The Turkish foreign minister also said the deal could not have happened had it not been for Obama’s multilateral engagement policies.

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  1. Simon Zavarian said:

    It seems the Jewish lobby was burning the midnight oil last night trying to outmaneuver its genocide denying so called “ally” Turkey who is again leaning closer to the ideologically driven Iranian regime.
    Get ready for another DAVOS spat between the two supposed love birds – Israel and Turkey…”one minute, one minute, one minute”…LMAO!!!!

  2. Alex Postallian said:

    Iran better be careful,do they know of turkeys YELLOW STAIN,from WW1.They turned their backs on their allies,the Germans/Austrians,to grovel and join the Allies,when they were soundly beaten in a fair fight.

  3. MihranK said:

    In WW2 Turkey was not even neutral,althought officially she said she was.
    Turkey was selling to Germany Iron and other material which was essential in the manufacture of military equipment for Germany in return for Gold, and the Gold came from Jewish victims of the holocaust.

    When Turkey saw that Germany was defeated soundly, she joined the war on the side of the allies 5 days prior to the ending of WW2.

    Judge for yourself the sinister policies of Turkey.

  4. MihranK said:

    Like other neutral countries, Turkey was bound to the Nazis through trade, but that’s where any similarities stop. Turkey descended from the Ottoman Empire and was primarily a Moslem nation. During the World War I, Turkey had aligned itself with Germany. Immediately following WWI, Turkey conducted a program of exterminating the Armenians, a charge that Turkey still vigorously denies. Moreover, Turkey began WWII bound to Britain and France by the military alliance of October 1939; declared neutrality in June 1940 after the fall of France; and ended the war allied with the Allies. Much of Turkey’s proclaimed neutrality was a result of Turkish fears of a Nazi invasion. After the fall of the Balkans to the Nazis, Turkey signed a Treaty of Friendship with Germany in June 1941.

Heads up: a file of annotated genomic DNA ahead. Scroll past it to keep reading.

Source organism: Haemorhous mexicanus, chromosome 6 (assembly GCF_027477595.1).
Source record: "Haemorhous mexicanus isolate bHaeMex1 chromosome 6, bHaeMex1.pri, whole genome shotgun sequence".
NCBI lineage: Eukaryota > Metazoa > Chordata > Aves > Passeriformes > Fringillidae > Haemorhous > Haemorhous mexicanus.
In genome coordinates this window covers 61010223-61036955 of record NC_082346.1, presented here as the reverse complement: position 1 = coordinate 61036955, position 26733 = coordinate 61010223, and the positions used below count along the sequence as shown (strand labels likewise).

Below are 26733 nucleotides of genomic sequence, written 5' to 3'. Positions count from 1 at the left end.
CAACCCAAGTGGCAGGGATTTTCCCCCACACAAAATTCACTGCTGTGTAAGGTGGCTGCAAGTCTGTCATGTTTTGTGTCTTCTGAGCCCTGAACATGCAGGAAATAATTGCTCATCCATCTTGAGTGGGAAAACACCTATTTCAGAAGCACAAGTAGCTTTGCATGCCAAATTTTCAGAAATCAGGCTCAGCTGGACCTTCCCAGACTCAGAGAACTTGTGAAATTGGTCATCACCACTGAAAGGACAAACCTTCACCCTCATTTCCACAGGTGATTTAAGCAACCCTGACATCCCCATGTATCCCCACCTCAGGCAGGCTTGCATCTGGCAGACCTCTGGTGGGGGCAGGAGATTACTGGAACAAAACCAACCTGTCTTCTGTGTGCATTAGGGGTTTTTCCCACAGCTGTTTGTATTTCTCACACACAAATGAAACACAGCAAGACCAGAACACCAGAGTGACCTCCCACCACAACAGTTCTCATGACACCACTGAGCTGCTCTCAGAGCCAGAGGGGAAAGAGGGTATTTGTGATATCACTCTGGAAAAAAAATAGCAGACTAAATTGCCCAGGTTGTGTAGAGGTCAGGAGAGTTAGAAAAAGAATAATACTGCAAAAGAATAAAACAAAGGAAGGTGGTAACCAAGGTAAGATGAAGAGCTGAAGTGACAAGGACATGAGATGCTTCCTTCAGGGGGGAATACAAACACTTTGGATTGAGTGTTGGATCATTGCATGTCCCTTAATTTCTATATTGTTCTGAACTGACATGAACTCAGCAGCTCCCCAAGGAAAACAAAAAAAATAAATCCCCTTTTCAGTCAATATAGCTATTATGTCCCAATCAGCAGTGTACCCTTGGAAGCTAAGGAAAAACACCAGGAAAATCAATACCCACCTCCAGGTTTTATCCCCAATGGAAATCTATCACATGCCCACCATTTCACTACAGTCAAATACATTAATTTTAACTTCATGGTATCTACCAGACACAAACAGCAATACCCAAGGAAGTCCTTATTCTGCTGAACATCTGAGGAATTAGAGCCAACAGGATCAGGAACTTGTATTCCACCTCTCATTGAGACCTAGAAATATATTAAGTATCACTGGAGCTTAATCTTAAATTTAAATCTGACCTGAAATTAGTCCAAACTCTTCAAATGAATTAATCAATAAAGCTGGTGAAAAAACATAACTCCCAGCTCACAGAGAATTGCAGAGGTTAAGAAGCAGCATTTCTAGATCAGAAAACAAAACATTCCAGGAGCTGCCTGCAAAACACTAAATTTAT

Throughout the war, Turkey walked a tightrope, balancing the needs and expectations of the Nazis against those of the Allies. While Istanbul was a center of spying and intrigue during the war, Turkey took no overt action against the Nazis, and in turn the Nazis never violated Turkey’s borders. In October 1941, Turkey signed an important trade agreement with Germany. In exchange for raw material, especially chromite ore, Germany would supply Turkey with war materials and other finished goods. At the same time, Turkey maintained friendly relations with the U.S. and Britain, which supplied Turkey with modern war equipment in exchange for chromite ore. Turkey’s chromite ore was critical for the Nazis. Turkey was their sole source for chrome, a vital element in steel making. Albert Speer stated that Turkey’s chromite ore was so vital to the Nazis that war production would come to a complete stop 10 months after the supply was cut off. The ore was shipped from Turkey by rail through some of the most rugged country in the world. Towards the end of the war, the allies targeted bridges along the main rail line to stop the chromite shipments.

    In 1941, Turkey was added to the lend-lease nations available to receive equipment. In January 1943, during the Casablanca Conference, FDR considered asking Turkey to enter the war. In November 1943, all three of the big leaders, Churchill, Roosevelt, and Stalin, called for Turkey’s entry into the war. In February 1944, after Turkey made its entry into the war contingent upon massive military assistance and a significant Allied military presence, Britain and the U.S. stopped their aid program. By 1943, the Allies foresaw no threat from a Nazi invasion. It wasn’t until April 1944 before Turkey ceased the chromite exports to Germany, and then only after being threatened with the same economic sanctions that the other neutral countries were under. Later in August, Turkey suspended all diplomatic relations with Germany. Late in February 1945, on the eve of establishing the United Nations, Turkey declared war on Germany.